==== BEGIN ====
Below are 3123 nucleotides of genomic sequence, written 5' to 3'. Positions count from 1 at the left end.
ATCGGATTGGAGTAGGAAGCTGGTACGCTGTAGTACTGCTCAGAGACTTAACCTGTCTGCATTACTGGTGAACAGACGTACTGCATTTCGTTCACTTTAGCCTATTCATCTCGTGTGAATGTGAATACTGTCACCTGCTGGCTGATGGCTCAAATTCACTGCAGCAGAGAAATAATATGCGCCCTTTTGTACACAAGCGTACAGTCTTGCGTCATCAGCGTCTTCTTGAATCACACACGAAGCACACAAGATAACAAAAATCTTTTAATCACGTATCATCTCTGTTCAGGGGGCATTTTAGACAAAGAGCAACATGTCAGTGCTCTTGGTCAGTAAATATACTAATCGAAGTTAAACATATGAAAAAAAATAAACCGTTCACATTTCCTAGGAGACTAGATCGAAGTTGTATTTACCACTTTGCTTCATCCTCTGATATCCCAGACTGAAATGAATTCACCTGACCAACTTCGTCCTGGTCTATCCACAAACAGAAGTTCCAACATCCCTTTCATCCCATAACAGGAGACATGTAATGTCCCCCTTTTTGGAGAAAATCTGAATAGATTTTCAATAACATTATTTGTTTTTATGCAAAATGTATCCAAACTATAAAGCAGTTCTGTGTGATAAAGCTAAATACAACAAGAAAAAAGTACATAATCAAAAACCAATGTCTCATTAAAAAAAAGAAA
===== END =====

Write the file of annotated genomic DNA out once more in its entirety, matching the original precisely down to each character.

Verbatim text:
Below are 3123 nucleotides of genomic sequence, written 5' to 3'. Positions count from 1 at the left end.
ATCGGATTGGAGTAGGAAGCTGGTACGCTGTAGTACTGCTCAGAGACTTAACCTGTCTGCATTACTGGTGAACAGACGTACTGCATTTCGTTCACTTTAGCCTATTCATCTCGTGTGAATGTGAATACTGTCACCTGCTGGCTGATGGCTCAAATTCACTGCAGCAGAGAAATAATATGCGCCCTTTTGTACACAAGCGTACAGTCTTGCGTCATCAGCGTCTTCTTGAATCACACACGAAGCACACAAGATAACAAAAATCTTTTAATCACGTATCATCTCTGTTCAGGGGGCATTTTAGACAAAGAGCAACATGTCAGTGCTCTTGGTCAGTAAATATACTAATCGAAGTTAAACATATGAAAAAAAATAAACCGTTCACATTTCCTAGGAGACTAGATCGAAGTTGTATTTACCACTTTGCTTCATCCTCTGATATCCCAGACTGAAATGAATTCACCTGACCAACTTCGTCCTGGTCTATCCACAAACAGAAGTTCCAACATCCCTTTCATCCCATAACAGGAGACATGTAATGTCCCCCTTTTTGGAGAAAATCTGAATAGATTTTCAATAACATTATTTGTTTTTATGCAAAATGTATCCAAACTATAAAGCAGTTCTGTGTGATAAAGCTAAATACAACAAGAAAAAAGTACATAATCAAAAACCAATGTCTCATTAAAAAAAAGAAA